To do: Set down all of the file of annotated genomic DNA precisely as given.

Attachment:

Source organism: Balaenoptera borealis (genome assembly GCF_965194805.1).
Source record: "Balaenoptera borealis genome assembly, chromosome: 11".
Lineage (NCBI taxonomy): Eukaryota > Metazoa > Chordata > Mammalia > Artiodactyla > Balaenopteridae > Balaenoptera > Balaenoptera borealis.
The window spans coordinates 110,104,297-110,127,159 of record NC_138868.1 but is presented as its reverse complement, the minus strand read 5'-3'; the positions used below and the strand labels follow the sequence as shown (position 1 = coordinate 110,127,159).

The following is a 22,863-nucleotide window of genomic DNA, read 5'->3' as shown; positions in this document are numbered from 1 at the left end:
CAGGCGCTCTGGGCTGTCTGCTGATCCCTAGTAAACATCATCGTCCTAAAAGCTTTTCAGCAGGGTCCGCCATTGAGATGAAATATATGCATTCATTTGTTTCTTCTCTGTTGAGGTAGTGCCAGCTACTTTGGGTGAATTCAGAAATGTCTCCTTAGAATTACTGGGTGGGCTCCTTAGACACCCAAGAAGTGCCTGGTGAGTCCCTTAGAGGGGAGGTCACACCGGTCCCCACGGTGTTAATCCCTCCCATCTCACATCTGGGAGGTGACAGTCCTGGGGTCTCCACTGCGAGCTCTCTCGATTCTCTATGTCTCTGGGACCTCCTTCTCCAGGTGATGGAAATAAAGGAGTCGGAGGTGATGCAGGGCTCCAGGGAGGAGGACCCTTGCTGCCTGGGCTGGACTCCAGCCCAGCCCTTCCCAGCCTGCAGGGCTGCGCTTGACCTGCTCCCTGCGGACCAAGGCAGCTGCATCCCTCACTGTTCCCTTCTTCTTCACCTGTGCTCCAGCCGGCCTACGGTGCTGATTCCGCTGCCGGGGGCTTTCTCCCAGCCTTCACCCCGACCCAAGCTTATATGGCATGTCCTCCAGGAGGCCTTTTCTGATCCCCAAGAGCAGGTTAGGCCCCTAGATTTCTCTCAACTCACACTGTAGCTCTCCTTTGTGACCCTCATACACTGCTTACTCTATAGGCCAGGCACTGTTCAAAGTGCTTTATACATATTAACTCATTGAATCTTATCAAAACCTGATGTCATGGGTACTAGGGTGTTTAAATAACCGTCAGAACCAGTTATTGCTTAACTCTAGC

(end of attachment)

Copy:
Source organism: Balaenoptera borealis (genome assembly GCF_965194805.1).
Source record: "Balaenoptera borealis genome assembly, chromosome: 11".
Lineage (NCBI taxonomy): Eukaryota > Metazoa > Chordata > Mammalia > Artiodactyla > Balaenopteridae > Balaenoptera > Balaenoptera borealis.
The window spans coordinates 110,104,297-110,127,159 of record NC_138868.1 but is presented as its reverse complement, the minus strand read 5'-3'; the positions used below and the strand labels follow the sequence as shown (position 1 = coordinate 110,127,159).

The following is a 22,863-nucleotide window of genomic DNA, read 5'->3' as shown; positions in this document are numbered from 1 at the left end:
CAGGCGCTCTGGGCTGTCTGCTGATCCCTAGTAAACATCATCGTCCTAAAAGCTTTTCAGCAGGGTCCGCCATTGAGATGAAATATATGCATTCATTTGTTTCTTCTCTGTTGAGGTAGTGCCAGCTACTTTGGGTGAATTCAGAAATGTCTCCTTAGAATTACTGGGTGGGCTCCTTAGACACCCAAGAAGTGCCTGGTGAGTCCCTTAGAGGGGAGGTCACACCGGTCCCCACGGTGTTAATCCCTCCCATCTCACATCTGGGAGGTGACAGTCCTGGGGTCTCCACTGCGAGCTCTCTCGATTCTCTATGTCTCTGGGACCTCCTTCTCCAGGTGATGGAAATAAAGGAGTCGGAGGTGATGCAGGGCTCCAGGGAGGAGGACCCTTGCTGCCTGGGCTGGACTCCAGCCCAGCCCTTCCCAGCCTGCAGGGCTGCGCTTGACCTGCTCCCTGCGGACCAAGGCAGCTGCATCCCTCACTGTTCCCTTCTTCTTCACCTGTGCTCCAGCCGGCCTACGGTGCTGATTCCGCTGCCGGGGGCTTTCTCCCAGCCTTCACCCCGACCCAAGCTTATATGGCATGTCCTCCAGGAGGCCTTTTCTGATCCCCAAGAGCAGGTTAGGCCCCTAGATTTCTCTCAACTCACACTGTAGCTCTCCTTTGTGACCCTCATACACTGCTTACTCTATAGGCCAGGCACTGTTCAAAGTGCTTTATACATATTAACTCATTGAATCTTATCAAAACCTGATGTCATGGGTACTAGGGTGTTTAAATAACCGTCAGAACCAGTTATTGCTTAACTCTAGC